Wednesday, September 22, 2010
Alvaro Vargas Llosa has a good piece in the Globe & Mail this morning on the French government's new ethnic cleansing initiative--the rounding up and deporting of Roma. Whether Nicolas Sarkozy is comfortable with the comparison or not, this hideous bit of racism unfolding before our eyes reminds one vividly of the Vichy government's assiduous Jew-hunting only a few decades back.
Without falling into the trap of moral equivalence, it must be said that the motives, if not the consequences, are exactly the same in each case--a racist notion of "purification" that isn't, perhaps, surprising to find in a country that has a Ministry of National Identity and not long ago sponsored a public debate on the subject of "Frenchness." In a certain sense, in fact, the consequences are almost incidental: the same ill-will can result in mass murder here, in mass deportations there, in a refusal to serve someone in a restaurant over there. Grosso modo, means and opportunity are all that really differ.
Vargas Llosa rightly calls Sarkozy's round-up "populist barbarism," and the phrase got me thinking about populism and what it means. This definition works, up to a point: "an ideology which pits a virtuous and homogeneous people against a set of elites and dangerous 'others' who are together depicted as depriving (or attempting to deprive) the sovereign people of their rights, values, prosperity, identity and voice."*
But I would argue that, as accurate as this is, it misses something fundamental. Populism, right, left or in-between, is lazy politics. It's the politics of "now." Populism runs on appetite, not reason; it advocates quick fixes, not strategic goal-setting. It favours reflexes, not reflection; instinct, not thought.
It's reptile brain politics, in other words. It's a destructive, divisive, sometimes murderous politics that tends to flare and die when it runs full-tilt boogie into the real world. No more taxes! Thousand-year Reich! Lock and load! There's no analysis to be found: it's all slogans, geared towards the promise of instant gratification. And it's always against "other" people. There is no such thing as inclusive populism, by definition.
The politicians who exploit this form of human weakness are of two kinds: the WYSIWYG guys like Rob Ford and Randy Hillier who really are as dumb as they sound, and the smart cookies who, with consummate skill, exploit and shape the inchoate anger of the "I'm not going to take it anymore" crowd. Hence the bizarre spectacle of anti-politician politicians, and of governments allegedly dedicated to dismantling government.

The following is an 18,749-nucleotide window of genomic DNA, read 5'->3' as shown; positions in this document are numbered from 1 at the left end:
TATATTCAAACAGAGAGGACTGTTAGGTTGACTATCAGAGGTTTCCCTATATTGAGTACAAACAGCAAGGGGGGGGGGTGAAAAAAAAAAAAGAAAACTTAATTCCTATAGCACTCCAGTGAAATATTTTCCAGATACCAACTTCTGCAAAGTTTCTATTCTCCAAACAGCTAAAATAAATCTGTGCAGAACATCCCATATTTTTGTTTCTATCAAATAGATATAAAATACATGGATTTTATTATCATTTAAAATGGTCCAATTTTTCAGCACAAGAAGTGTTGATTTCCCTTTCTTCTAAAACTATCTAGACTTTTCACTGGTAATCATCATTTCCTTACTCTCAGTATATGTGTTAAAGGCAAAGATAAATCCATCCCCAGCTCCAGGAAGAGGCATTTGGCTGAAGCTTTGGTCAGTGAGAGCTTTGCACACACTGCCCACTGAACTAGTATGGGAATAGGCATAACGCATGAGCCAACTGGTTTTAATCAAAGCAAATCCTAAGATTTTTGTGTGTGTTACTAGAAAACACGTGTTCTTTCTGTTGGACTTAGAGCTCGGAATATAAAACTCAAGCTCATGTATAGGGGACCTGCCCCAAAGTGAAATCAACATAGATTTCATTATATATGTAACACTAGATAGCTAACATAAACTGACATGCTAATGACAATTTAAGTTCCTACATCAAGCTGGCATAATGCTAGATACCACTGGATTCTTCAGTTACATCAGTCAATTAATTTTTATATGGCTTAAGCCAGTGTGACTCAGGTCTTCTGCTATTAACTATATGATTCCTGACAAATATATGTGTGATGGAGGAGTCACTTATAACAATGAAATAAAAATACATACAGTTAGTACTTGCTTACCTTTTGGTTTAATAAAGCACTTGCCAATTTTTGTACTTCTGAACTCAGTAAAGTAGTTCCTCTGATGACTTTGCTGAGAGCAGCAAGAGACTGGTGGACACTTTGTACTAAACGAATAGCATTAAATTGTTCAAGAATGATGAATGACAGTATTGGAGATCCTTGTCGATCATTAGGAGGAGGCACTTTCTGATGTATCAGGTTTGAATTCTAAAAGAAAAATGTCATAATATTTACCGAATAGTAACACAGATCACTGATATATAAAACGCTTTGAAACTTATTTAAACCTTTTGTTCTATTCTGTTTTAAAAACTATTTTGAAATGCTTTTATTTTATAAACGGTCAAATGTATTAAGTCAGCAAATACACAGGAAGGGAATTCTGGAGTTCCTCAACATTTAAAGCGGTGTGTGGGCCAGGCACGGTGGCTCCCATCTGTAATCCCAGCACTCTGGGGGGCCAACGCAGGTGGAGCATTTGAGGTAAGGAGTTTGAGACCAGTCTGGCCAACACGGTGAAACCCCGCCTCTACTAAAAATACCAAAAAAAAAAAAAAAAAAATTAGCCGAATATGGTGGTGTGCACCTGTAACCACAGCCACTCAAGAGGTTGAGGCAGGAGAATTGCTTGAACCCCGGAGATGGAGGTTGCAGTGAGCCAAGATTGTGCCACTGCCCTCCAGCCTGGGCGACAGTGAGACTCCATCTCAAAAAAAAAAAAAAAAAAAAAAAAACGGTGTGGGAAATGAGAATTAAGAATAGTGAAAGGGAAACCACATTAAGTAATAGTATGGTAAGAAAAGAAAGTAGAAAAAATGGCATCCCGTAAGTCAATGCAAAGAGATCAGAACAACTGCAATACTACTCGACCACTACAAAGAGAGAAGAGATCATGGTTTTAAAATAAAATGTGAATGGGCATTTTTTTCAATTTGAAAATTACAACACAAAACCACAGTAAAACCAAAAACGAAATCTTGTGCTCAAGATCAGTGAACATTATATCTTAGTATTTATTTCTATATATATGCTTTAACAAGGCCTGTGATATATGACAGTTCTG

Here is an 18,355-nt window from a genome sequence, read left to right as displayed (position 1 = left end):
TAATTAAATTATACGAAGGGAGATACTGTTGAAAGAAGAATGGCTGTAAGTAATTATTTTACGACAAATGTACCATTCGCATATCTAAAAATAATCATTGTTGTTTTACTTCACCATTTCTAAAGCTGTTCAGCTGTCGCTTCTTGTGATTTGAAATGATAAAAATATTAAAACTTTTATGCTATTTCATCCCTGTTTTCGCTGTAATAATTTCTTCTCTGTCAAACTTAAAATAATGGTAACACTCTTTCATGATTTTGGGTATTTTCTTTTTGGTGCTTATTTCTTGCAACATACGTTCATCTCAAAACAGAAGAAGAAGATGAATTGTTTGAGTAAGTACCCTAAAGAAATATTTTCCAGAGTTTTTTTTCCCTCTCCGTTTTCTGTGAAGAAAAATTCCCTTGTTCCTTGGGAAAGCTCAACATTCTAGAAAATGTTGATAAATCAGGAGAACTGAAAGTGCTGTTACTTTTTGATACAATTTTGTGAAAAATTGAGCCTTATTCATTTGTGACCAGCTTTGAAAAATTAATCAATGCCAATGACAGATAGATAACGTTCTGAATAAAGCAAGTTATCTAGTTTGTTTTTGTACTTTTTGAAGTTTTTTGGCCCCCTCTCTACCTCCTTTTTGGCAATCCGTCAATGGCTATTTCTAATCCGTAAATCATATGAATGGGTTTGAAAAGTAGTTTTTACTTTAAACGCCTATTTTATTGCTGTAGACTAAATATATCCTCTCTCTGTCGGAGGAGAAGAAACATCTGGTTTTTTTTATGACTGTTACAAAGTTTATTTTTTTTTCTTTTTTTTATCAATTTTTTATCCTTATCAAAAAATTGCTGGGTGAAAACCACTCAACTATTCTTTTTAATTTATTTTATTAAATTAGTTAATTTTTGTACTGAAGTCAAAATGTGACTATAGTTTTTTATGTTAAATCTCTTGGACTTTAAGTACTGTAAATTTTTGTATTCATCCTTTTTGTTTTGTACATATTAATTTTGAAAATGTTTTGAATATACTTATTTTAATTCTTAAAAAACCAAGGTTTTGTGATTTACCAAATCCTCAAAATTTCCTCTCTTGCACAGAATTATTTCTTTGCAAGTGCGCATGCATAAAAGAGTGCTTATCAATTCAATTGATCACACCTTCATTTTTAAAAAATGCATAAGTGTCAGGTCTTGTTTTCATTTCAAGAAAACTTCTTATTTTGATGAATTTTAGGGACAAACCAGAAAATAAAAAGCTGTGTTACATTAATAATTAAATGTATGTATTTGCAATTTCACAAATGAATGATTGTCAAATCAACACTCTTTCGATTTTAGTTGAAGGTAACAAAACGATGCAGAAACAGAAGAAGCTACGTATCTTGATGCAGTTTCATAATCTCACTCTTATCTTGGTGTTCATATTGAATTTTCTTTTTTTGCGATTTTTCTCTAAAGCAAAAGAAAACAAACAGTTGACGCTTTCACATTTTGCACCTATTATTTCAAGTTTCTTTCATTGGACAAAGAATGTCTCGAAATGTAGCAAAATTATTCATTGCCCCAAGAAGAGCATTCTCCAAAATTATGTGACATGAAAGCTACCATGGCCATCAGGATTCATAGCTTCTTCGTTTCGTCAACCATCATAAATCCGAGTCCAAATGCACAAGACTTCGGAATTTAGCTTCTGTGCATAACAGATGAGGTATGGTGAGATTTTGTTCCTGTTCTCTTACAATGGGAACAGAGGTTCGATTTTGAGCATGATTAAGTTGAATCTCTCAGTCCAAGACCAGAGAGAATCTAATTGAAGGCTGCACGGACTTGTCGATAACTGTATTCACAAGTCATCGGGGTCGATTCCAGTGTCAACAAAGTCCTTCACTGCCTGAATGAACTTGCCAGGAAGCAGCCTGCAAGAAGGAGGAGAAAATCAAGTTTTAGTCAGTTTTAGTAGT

It's all a ruse, of course, but it works. Governments will persist, and anti-politician politicians remain politicians. But the latter have utterly abandoned a key responsibility of leadership: to inform. Instead of leading, they follow, and they look for shortcuts in the brain of the body politic so they can arouse rather than explain.
"A hungry mob is an angry mob," said the wise Bob Marley. And an angry mob is the very essence of populism. The trick for populist politicians is to keep the people feeling hungry in all sorts of ways--and blame it on someone else. Give tax cuts to the rich (so they'll keep supporting your campaigns) but frame it as an attack on big government and its allegedly spendthrift ways, using your money. "We can't afford Obamacare," sneer the Teabaggers, even if half the bankruptcies in the US have been caused by medical bills.
Scapegoating is always key to this sort of thing. In France, it's the Roma. In Canada, it's currently the Tamil refugees. Muslims, of course, have been fair game for some time, as was the so-called "yellow peril" several decades ago. Homogenize the ethnic or religious group of the month, ascribe evil to it, and turn the baying yokels loose. No matter whether it's a necktie party or an election, you're almost certain to reap your reward.
The insidious thing about this cynical feeding of brute appetites is that it escalates if allowed to continue. The longer you're kept hungry, the more frantic you become. Ten years ago, who would have imagined that the French government would start rounding up racial "undesirables" as it once did in its dark past? Or that a popular Canadian newspaper would urge that Tamil refugee ships be sunk at sea with its inhabitants on board? Further back, who could have dreamed that the civilized Germans would unleash an uncultured, deadly, racist monstrosity on themselves and on the world?
Can't happen here? Of course it can, under the right circumstances. Obviously we're nowhere close to that at the moment. But the steady cheapening of Canadian political culture, its reduction to glib "us vs. them" talking-points, dulls and blunts our better natures. It makes increasing numbers afraid and distrustful, and even hateful. That's fertile ground--and eager conservatives are even now turning the sod.
*[Albertazzi, D. and Duncan McDonnell. Twenty-First Century Populism: The Spectre of Western European Democracy p.3. New York and London: Palgrave Macmillan.]